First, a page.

1. To love someone, you have to give up your own heart/soul/self as a proof.
  2. Falling in love is a passing stage, followed by the business as usual.
  3. Men are just destined to look at other women; plus, they need no attention from their partners to feel good about themselves.
  4. Women only care about their appearance and rely on men for their worth.
  5. Someone has to save you from your broken heart, while you have no role in your healing.


If this is indeed the case, guess what would “The Gift 2” be about? Exactly! And why wouldn’t it? As Einstein said, “Insanity is doing the same thing over and over again and expecting different results.” [Meanwhile, I transform into a tomato ninja deflecting rotten tomatoes thrown at me by the fans. Phew, dodged that stinky, fat one!]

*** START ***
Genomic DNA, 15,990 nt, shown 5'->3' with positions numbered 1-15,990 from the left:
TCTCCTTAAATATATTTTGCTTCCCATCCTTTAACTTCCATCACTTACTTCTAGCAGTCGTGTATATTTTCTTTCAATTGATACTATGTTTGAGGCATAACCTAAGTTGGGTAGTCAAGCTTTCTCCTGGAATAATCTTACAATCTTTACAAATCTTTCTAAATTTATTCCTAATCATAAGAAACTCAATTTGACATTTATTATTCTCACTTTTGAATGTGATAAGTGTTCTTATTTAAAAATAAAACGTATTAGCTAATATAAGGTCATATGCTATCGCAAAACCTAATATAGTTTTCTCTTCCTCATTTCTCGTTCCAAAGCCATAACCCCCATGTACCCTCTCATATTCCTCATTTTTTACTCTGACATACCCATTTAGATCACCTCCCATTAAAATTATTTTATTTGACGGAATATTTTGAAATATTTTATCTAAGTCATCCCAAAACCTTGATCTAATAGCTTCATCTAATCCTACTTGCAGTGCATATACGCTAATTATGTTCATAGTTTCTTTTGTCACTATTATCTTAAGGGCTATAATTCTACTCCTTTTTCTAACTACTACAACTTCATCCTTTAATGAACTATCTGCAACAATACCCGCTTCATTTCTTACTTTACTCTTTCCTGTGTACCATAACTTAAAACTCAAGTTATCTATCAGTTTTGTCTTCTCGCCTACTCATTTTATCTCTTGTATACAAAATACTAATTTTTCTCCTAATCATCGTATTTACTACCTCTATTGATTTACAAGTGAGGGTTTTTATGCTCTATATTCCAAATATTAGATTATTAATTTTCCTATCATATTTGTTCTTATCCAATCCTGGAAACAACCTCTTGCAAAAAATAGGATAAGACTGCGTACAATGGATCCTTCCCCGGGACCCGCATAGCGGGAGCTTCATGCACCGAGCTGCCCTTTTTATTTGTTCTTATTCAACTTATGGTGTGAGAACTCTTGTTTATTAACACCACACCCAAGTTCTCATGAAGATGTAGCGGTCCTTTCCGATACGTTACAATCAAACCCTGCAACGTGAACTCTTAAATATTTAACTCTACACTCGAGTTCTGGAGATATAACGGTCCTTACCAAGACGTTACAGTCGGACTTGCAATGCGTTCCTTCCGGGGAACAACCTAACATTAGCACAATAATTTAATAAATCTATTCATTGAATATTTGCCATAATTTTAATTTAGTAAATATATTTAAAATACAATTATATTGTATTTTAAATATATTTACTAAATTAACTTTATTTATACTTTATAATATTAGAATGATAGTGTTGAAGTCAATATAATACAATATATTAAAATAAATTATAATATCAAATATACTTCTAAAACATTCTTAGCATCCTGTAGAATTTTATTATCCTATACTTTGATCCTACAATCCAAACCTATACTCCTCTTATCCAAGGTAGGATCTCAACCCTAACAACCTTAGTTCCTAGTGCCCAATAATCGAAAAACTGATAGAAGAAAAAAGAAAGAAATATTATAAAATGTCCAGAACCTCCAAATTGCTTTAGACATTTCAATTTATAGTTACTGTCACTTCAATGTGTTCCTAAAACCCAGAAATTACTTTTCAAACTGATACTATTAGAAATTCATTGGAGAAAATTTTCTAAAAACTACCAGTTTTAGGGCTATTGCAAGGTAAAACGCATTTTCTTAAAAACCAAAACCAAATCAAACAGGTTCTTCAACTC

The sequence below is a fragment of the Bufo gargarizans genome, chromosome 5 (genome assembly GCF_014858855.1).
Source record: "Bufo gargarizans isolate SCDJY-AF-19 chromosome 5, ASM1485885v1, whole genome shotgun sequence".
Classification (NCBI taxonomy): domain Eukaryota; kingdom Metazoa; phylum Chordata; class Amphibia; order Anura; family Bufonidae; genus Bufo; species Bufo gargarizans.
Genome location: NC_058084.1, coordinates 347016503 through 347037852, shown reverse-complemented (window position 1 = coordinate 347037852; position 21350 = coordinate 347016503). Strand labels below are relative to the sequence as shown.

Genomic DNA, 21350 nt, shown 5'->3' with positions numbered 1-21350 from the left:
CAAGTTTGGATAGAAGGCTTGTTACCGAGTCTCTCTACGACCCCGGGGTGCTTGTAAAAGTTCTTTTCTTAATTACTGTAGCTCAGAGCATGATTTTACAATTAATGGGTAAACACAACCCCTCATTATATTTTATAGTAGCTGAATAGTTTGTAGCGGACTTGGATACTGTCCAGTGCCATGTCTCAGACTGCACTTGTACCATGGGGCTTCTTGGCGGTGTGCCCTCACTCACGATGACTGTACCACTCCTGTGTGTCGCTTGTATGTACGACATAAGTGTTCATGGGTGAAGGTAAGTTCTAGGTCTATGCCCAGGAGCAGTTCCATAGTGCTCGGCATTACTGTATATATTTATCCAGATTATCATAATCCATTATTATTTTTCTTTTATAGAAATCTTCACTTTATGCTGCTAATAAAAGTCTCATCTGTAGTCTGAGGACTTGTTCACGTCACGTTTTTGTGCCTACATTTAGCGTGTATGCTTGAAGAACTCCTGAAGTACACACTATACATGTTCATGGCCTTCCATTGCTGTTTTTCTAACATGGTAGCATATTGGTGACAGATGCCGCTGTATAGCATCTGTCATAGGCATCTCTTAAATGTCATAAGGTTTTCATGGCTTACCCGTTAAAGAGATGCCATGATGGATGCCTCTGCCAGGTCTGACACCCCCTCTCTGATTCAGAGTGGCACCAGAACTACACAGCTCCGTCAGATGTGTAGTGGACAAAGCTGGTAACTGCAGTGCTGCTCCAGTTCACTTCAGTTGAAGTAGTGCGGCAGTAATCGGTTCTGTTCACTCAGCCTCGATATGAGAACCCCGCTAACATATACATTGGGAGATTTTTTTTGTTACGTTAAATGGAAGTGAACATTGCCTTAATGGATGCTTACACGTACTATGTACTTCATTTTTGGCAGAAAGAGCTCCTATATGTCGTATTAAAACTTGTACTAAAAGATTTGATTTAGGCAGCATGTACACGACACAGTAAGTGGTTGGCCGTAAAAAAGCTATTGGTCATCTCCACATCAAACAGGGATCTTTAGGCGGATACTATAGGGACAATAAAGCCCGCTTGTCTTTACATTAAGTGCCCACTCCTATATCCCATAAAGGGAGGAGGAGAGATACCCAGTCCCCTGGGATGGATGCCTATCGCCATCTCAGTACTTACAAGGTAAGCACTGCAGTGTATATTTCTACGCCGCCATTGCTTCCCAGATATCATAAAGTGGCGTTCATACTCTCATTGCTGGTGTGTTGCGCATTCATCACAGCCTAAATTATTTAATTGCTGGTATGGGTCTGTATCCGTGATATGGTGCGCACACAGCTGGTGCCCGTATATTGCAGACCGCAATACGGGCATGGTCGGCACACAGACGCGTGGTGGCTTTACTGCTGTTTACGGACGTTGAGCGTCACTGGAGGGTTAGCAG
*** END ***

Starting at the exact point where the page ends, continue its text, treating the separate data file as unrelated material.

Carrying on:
I wish that the film with the subtitle “A Different Love Story” picked cues from ancient philosophers to modern philosophers and from fiction to positive psychology to portray a truly different way of loving and connecting:

I trust – and maybe even challenge – the director Julio Pot and his creative team to unleash their creativity, which is clearly abundant, to empower us to be different from the oh-so typical romance story.



Photo credit: Natalie Lucier.